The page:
For starters, the new GT 1528 runs on a front axle with a 5.5 tonnes rating and a rear axle rated to 10 tonnes, delivering a gross vehicle mass (GVM) capacity of 14.5 tonnes compared to the 13 tonnes of its predecessor. As Hino’s manager of product strategy Daniel Petrovski states: “When this GVM is combined with the relatively low tare weight of the GT 1528, it results in a nominal payload of approximately nine tonnes.”
In critical firefighting situations, it simply means more water can be carried.
To haul the heavier load, outputs of Hino’s long-serving J08 six-cylinder engine have been significantly boosted. Peak power has jumped from a relatively modest 215hp (160kW) in the superseded 1322 model to a lively 280hp (209kW) in the 1528, while the increase in torque is similarly substantial, from 637Nm in the previous model to 824Nm in the newcomer. And, typically perhaps, the J08 uses exhaust gas recirculation and a diesel particulate filter to comply with Australia’s ADR 80/03 (Euro 5) emissions standard without the need for AdBlue, in addition to a diesel fuel capacity of 200 litres.
Coupled to the engine is the highly intuitive and immensely driver-friendly Allison 2500 fully automatic five-speed overdrive (0.73:1) transmission feeding into a 5.428:1 final drive ratio.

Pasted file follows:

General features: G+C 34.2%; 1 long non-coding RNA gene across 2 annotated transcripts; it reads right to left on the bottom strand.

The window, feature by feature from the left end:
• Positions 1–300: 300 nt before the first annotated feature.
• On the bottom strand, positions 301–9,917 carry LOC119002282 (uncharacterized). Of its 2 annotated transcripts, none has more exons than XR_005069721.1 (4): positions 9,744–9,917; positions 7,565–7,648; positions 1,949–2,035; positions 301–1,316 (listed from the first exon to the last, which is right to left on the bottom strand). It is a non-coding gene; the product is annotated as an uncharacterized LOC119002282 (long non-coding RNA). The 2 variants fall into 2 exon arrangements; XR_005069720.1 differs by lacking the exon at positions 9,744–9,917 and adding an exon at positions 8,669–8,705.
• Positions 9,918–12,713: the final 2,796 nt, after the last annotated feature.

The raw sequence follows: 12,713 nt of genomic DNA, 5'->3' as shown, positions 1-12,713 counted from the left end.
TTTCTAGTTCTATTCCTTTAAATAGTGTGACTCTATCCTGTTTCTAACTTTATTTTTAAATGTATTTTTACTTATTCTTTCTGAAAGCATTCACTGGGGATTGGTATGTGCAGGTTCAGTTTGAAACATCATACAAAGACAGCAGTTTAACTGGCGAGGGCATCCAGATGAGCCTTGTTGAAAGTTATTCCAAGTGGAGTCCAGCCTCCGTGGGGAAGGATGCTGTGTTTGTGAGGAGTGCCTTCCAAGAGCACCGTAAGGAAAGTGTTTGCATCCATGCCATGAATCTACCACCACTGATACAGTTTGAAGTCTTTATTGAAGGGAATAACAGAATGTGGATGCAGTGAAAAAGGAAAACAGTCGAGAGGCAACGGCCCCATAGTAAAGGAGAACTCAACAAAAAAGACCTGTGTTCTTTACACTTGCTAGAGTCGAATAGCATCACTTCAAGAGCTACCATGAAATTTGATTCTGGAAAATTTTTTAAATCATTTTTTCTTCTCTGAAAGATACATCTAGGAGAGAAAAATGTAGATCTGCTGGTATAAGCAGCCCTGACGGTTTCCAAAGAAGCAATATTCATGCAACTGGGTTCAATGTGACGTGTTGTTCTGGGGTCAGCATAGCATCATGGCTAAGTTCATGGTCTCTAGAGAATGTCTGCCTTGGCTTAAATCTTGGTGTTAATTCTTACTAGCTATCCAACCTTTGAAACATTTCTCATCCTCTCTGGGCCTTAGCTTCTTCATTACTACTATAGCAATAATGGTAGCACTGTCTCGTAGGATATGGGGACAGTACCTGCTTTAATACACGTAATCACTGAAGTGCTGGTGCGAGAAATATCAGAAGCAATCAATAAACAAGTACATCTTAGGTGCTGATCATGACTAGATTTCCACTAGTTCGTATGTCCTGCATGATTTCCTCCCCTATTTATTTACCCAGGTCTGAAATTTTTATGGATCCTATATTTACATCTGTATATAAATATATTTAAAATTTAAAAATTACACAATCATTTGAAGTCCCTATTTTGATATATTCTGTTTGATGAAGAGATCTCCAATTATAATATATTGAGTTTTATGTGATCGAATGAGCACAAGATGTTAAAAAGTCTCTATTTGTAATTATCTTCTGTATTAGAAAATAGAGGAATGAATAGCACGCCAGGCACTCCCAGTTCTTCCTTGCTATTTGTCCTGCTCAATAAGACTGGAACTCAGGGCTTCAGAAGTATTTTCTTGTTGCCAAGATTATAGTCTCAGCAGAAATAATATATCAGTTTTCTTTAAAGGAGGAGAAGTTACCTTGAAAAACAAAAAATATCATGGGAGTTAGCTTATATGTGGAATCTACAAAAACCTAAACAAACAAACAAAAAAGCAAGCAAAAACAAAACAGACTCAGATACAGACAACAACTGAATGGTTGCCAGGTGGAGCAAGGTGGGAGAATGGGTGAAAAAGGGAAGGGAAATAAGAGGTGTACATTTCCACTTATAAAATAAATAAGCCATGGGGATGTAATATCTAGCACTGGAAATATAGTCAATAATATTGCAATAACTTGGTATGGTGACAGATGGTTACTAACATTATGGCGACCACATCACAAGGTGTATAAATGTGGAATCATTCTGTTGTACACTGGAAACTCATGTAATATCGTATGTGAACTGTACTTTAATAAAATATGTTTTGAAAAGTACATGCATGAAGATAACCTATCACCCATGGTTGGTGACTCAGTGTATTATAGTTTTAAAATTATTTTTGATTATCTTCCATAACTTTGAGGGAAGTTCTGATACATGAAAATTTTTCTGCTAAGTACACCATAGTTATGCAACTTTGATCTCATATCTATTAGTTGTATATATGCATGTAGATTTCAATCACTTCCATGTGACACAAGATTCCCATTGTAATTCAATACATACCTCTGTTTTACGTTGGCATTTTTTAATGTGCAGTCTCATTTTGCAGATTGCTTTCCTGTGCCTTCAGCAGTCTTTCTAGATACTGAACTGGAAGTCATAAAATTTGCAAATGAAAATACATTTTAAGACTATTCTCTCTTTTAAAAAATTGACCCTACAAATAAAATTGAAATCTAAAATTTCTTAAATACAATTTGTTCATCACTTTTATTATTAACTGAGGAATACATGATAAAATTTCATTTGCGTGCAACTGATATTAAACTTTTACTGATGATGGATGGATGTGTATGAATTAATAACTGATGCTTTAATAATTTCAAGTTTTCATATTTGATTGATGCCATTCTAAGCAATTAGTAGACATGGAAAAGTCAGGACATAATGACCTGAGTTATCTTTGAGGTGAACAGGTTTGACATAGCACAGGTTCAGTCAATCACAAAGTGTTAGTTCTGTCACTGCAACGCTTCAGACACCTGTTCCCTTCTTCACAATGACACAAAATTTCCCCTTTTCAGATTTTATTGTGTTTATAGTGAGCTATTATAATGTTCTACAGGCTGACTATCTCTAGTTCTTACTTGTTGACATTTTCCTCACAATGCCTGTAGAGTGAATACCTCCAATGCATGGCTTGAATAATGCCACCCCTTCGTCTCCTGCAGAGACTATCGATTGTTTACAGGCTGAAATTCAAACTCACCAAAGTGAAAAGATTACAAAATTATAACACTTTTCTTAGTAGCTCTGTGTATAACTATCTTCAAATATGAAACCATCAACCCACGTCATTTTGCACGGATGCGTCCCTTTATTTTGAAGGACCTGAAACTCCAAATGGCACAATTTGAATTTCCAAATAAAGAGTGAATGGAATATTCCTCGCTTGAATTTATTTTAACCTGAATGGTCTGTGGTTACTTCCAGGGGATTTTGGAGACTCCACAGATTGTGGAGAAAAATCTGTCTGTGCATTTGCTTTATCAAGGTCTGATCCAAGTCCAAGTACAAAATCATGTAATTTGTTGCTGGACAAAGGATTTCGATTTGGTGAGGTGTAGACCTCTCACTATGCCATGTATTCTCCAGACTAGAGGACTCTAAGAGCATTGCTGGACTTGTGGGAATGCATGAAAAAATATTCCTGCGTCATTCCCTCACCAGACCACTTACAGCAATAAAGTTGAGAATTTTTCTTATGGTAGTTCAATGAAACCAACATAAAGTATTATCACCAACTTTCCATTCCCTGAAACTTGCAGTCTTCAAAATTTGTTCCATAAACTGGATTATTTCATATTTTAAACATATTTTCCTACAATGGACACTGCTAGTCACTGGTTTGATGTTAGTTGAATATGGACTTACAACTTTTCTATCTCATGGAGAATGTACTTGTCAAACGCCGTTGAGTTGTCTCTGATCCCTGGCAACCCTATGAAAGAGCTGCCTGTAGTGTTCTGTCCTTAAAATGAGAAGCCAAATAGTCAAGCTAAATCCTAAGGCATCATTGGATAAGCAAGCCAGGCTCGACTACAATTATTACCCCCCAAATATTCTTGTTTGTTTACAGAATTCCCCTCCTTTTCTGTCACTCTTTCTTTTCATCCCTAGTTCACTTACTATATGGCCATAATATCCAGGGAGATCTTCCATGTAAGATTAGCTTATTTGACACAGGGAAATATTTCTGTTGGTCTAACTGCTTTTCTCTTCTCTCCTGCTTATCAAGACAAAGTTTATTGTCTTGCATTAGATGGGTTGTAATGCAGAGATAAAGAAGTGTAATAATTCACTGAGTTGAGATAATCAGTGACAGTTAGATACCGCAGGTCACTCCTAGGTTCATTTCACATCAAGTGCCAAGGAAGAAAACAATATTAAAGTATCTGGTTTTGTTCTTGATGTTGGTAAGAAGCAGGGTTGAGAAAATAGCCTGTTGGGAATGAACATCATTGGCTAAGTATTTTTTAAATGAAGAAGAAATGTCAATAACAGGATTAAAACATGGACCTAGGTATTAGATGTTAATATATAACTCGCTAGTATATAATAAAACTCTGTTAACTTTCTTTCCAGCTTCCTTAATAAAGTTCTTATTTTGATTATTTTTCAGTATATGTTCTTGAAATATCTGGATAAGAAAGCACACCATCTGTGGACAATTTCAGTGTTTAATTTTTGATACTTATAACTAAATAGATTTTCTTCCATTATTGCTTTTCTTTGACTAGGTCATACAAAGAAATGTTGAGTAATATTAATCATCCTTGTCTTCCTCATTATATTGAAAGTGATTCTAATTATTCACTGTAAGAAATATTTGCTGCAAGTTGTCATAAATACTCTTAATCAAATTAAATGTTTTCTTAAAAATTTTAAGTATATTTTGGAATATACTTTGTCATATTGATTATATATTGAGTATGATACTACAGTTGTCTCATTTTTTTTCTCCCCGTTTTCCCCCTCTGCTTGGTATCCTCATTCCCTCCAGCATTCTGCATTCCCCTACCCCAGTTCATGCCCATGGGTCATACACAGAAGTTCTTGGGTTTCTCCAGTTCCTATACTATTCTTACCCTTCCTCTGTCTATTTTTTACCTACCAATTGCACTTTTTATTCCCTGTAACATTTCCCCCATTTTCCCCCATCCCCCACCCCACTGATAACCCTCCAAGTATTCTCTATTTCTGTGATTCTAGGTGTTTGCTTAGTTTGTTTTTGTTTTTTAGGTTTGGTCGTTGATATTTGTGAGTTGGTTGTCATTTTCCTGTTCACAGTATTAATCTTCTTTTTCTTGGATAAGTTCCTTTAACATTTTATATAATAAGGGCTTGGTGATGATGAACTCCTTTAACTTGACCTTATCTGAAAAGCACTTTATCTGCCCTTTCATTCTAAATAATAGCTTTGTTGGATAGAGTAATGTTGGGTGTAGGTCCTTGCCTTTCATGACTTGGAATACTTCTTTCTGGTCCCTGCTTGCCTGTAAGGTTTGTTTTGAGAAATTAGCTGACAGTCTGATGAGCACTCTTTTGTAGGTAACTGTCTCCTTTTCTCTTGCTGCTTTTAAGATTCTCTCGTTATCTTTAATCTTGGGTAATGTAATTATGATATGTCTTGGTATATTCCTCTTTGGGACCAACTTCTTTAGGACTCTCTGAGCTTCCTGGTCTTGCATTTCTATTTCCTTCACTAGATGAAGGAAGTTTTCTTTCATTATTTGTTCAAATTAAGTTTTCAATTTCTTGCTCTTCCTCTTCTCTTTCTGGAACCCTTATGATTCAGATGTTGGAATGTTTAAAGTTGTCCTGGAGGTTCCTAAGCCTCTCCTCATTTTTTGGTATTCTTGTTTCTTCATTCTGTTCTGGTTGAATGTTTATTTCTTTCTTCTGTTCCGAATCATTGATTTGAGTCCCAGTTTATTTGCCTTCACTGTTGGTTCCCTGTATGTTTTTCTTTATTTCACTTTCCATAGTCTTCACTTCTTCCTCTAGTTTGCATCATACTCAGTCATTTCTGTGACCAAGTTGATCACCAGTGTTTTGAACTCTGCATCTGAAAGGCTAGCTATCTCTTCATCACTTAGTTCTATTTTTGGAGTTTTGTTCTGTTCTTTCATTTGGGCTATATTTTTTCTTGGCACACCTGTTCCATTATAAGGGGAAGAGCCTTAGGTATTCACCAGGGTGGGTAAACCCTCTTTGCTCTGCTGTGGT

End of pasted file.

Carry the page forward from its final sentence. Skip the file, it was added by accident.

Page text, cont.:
“Other refinements include a new larger capacity dual-range transfer case to handle the increase in power and torque delivered from the upgraded engine,” Hino states.
Like its single-drive counterparts, the new 500-series double-diff derivative is also equipped with Hino’s multimedia system, based on a multi-touch digital screen in the centre of the dash, which encompasses a first-class radio, Wi-Fi connectivity and what Hino describes as “the latest version of Bluetooth tethering, which enables enhanced call handling and improved speech-to-text functionality”.
However, arguably the most beneficial feature of the multimedia system is the standard fitment of a reversing camera, which automatically displays on the touchscreen when reverse gear is selected. In tight and difficult environments, its safety and operational value are immense.